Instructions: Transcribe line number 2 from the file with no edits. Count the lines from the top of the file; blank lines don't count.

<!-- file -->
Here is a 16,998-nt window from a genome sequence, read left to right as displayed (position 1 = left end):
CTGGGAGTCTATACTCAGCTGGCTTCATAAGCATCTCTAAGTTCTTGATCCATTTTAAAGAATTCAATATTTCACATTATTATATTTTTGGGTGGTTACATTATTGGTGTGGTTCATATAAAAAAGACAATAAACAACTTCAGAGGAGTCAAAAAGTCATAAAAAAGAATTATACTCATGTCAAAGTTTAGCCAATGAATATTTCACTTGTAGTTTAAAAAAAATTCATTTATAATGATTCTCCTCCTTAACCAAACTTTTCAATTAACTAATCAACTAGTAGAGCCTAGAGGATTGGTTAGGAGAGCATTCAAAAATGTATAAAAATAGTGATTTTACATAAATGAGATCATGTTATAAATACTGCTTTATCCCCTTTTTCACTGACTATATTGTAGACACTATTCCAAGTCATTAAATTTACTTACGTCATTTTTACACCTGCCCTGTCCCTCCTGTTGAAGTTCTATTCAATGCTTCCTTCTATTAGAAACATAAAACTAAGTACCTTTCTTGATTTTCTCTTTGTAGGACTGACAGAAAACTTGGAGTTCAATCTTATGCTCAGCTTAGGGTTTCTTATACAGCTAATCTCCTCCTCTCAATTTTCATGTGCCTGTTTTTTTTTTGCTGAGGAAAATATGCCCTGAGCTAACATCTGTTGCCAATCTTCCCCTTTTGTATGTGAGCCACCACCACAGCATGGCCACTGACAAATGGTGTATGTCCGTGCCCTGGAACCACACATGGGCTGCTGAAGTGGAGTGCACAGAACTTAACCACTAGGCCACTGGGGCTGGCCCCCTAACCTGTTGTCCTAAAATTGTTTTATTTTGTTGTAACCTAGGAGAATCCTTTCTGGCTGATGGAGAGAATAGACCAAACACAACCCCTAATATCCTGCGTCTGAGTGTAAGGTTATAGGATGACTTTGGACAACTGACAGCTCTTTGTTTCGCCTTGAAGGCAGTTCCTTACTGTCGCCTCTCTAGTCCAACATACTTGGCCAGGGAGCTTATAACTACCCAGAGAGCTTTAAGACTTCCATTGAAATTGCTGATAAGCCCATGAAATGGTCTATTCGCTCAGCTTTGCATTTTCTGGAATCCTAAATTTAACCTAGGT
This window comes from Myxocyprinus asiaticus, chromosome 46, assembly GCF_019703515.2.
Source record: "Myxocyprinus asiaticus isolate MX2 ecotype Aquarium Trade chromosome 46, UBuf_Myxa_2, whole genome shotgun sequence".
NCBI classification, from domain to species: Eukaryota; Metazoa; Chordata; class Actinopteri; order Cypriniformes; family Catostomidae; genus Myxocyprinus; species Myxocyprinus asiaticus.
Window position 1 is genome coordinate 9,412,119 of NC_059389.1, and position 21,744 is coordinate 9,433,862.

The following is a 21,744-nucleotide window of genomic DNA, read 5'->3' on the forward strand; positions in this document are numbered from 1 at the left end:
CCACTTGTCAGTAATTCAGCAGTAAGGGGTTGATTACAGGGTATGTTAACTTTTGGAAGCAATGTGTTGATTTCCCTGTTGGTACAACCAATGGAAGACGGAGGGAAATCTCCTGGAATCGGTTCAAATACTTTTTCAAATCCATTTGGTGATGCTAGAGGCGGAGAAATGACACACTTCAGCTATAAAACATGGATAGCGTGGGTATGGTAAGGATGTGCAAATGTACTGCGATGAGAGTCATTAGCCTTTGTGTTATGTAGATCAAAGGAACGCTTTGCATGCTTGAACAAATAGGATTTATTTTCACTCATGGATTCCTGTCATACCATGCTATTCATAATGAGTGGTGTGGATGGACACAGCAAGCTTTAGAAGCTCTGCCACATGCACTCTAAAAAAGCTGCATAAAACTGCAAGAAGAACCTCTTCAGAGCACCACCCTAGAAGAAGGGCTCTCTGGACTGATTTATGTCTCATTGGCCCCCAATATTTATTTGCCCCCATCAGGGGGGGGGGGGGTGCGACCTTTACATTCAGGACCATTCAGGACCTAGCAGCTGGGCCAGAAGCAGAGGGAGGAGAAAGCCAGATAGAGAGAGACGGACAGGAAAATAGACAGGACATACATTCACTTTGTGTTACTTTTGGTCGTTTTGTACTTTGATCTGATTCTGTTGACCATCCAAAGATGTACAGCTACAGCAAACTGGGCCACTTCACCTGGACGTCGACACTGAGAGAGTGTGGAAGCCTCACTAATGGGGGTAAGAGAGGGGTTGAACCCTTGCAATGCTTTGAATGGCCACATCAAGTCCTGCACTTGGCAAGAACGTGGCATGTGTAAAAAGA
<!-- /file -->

CTGGGAGTCTATACTCAGCTGGCTTCATAAGCATCTCTAAGTTCTTGATCCATTTTAAAGAATTCAATATTTCACATTATTATATTTTTGGGTGGTTACATTATTGGTGTGGTTCATATAAAAAAGACAATAAACAACTTCAGAGGAGTCAAAAAGTCATAAAAAAGAATTATACTCATGTCAAAGTTTAGCCAATGAATATTTCACTTGTAGTTTAAAAAAAATTCATTTATAATGATTCTCCTCCTTAACCAAACTTTTCAATTAACTAATCAACTAGTAGAGCCTAGAGGATTGGTTAGGAGAGCATTCAAAAATGTATAAAAATAGTGATTTTACATAAATGAGATCATGTTATAAATACTGCTTTATCCCCTTTTTCACTGACTATATTGTAGACACTATTCCAAGTCATTAAATTTACTTACGTCATTTTTACACCTGCCCTGTCCCTCCTGTTGAAGTTCTATTCAATGCTTCCTTCTATTAGAAACATAAAACTAAGTACCTTTCTTGATTTTCTCTTTGTAGGACTGACAGAAAACTTGGAGTTCAATCTTATGCTCAGCTTAGGGTTTCTTATACAGCTAATCTCCTCCTCTCAATTTTCATGTGCCTGTTTTTTTTTTGCTGAGGAAAATATGCCCTGAGCTAACATCTGTTGCCAATCTTCCCCTTTTGTATGTGAGCCACCACCACAGCATGGCCACTGACAAATGGTGTATGTCCGTGCCCTGGAACCACACATGGGCTGCTGAAGTGGAGTGCACAGAACTTAACCACTAGGCCACTGGGGCTGGCCCCCTAACCTGTTGTCCTAAAATTGTTTTATTTTGTTGTAACCTAGGAGAATCCTTTCTGGCTGATGGAGAGAATAGACCAAACACAACCCCTAATATCCTGCGTCTGAGTGTAAGGTTATAGGATGACTTTGGACAACTGACAGCTCTTTGTTTCGCCTTGAAGGCAGTTCCTTACTGTCGCCTCTCTAGTCCAACATACTTGGCCAGGGAGCTTATAACTACCCAGAGAGCTTTAAGACTTCCATTGAAATTGCTGATAAGCCCATGAAATGGTCTATTCGCTCAGCTTTGCATTTTCTGGAATCCTAAATTTAACCTAGGT